5. My understanding is that this is a common problem with the Rock64 v2 boards and simply the result of some optimistic overclocking that should never have been done in the first place. While such overclocking appears to be necessary to meet the minimum performance needed for playing back certain high-definition video, my usage for the Rock64 is not watching television but for it to function as a computer. This is essentially a new board that sat in storage for six months due to certain shelter at home rules. As returning it is not an option, I would instead like to reduce the memory frequency to a rate that runs reliably. I was having difficulty converting the instructions I read for Arch Linux to Armbian and thought I'd ask here. Before adding some more waste to the landfill, I'd like to give the 333 MHz option a thorough test. I understand your reluctance to assist. It must be irritating to continually deal with manufacturers that cut corners in unexpected ways with later revisions of their hardware. Any guidance how to get started rebuilding the uboot initialization code for Armbian with the desired memory frequency would be appreciated.
  6. I have two Rock64 single-board computers running Focal Fossa. One is stable and the other gets segmentation faults when compiling and sometimes a kernel oops. After some searching, my understanding is this can be fixed by slowing down the memory speed by installing rk3328_ddr_333MHz_v1.13.bin from the ayufan-rock64 GitHub repository into uboot along with possibly rk3328_miniloader_v2.46.bin as well. Unfortunately, I'm clueless how to do this. I'm running the latest Armbian Focal Fossa Server from August 19 with the 5.7.17 kernel. Do I need to build a new image or can I patch an existing SD card? I'm sorry if I there is already a thread on this. I searched and could not find enough information that would allow me to proceed on my own.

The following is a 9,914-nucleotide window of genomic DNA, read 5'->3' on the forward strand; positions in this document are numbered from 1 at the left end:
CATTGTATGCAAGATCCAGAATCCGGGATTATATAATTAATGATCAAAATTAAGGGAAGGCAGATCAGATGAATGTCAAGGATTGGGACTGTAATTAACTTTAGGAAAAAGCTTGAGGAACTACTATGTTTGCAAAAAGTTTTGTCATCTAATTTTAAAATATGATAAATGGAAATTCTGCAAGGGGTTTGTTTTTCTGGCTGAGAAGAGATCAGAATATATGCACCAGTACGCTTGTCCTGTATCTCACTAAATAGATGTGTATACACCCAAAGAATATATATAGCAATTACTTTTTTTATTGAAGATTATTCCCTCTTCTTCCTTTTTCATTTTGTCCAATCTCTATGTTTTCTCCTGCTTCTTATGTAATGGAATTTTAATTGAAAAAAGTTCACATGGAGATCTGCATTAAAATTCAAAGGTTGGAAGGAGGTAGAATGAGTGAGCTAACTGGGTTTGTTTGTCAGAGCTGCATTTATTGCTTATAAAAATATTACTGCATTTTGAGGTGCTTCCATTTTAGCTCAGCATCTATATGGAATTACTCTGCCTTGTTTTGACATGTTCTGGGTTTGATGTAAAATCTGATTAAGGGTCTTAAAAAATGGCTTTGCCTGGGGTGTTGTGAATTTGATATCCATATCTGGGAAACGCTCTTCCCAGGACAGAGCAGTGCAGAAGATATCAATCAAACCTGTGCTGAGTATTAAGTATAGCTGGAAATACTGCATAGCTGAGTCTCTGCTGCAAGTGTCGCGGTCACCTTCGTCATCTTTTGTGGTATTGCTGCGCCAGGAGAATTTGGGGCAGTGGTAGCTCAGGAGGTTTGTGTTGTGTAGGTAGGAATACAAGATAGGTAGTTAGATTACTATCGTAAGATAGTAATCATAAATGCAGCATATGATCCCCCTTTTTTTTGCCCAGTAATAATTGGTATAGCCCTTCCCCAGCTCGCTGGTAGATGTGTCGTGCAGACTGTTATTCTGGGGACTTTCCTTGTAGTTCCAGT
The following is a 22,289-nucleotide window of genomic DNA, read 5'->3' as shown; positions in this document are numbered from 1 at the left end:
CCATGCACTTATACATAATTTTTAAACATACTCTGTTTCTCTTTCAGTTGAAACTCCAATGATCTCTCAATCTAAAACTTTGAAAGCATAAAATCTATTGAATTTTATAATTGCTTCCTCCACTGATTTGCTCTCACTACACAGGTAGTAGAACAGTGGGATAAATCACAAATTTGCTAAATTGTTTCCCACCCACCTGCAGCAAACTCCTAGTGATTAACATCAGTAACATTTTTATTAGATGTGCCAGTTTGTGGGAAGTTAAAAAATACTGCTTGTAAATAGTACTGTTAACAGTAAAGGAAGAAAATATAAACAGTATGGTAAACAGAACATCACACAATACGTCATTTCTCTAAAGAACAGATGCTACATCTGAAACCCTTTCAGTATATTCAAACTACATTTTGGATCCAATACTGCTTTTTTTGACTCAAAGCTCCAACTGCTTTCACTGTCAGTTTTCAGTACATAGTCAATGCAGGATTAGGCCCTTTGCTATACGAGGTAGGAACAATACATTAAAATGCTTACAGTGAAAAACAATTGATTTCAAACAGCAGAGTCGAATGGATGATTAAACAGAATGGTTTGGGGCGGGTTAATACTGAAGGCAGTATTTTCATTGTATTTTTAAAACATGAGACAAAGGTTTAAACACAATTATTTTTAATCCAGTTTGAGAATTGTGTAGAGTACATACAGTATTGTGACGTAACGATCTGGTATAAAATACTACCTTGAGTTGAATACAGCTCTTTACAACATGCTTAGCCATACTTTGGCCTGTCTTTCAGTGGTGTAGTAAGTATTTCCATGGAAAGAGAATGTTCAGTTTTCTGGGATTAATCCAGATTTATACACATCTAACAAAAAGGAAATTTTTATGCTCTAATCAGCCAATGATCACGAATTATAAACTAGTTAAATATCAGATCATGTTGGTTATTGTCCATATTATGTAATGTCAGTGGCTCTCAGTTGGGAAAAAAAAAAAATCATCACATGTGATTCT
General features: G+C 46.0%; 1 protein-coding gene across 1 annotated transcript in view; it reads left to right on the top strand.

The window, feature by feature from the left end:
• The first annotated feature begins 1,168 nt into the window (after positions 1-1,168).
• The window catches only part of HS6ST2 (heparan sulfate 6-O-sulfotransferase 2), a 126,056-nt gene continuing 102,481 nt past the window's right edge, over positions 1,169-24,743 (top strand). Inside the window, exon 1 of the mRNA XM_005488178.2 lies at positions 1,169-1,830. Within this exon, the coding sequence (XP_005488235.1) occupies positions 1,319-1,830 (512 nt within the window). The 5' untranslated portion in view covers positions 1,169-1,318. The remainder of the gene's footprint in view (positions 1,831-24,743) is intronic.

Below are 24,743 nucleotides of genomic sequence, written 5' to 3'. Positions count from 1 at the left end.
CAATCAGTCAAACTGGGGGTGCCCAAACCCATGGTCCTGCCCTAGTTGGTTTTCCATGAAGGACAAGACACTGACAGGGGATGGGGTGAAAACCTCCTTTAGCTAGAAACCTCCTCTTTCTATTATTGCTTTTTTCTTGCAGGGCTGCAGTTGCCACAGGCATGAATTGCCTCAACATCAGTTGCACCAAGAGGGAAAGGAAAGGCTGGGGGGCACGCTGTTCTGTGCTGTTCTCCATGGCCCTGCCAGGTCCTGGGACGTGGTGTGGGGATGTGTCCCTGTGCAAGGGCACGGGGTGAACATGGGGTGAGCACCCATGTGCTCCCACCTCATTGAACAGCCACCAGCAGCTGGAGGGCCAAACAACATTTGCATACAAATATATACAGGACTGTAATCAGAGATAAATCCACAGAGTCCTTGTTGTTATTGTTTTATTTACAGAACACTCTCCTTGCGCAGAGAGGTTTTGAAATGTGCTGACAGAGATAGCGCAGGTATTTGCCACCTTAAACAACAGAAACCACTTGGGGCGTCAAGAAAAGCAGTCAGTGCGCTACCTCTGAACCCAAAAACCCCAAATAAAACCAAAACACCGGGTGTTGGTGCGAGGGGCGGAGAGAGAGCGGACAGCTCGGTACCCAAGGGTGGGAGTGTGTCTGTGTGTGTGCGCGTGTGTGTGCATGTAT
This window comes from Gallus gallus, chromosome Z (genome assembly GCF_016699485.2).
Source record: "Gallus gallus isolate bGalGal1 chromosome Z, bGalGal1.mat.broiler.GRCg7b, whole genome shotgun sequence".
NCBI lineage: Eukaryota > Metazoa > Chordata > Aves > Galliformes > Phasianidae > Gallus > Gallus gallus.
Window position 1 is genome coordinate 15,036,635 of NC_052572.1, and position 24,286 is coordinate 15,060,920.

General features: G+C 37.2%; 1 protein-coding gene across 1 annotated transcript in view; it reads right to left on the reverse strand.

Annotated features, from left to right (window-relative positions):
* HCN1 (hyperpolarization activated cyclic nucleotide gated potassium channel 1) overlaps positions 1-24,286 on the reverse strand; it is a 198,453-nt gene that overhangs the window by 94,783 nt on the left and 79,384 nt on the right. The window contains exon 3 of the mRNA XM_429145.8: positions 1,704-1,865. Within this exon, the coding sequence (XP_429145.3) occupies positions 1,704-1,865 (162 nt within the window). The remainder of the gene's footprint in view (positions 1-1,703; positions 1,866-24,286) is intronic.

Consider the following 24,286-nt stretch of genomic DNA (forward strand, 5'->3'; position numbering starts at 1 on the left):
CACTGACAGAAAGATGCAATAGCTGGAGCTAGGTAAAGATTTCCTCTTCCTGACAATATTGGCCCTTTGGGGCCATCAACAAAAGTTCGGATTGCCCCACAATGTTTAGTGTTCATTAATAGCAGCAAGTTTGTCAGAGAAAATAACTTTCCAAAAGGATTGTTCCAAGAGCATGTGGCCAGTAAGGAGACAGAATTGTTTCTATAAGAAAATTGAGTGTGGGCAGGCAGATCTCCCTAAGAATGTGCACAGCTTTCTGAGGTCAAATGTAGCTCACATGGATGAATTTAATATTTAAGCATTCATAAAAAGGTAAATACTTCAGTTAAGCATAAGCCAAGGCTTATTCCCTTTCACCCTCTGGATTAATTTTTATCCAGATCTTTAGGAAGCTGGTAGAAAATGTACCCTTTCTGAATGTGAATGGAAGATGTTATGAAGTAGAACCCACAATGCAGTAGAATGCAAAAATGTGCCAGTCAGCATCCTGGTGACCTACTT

7. Woohoo! It worked. I now have wireguard installed and an iSCSI block device mounted over wireguard with a swap partition and a big /usr/local and my home directory. I'll report some performance results soon. Thanks!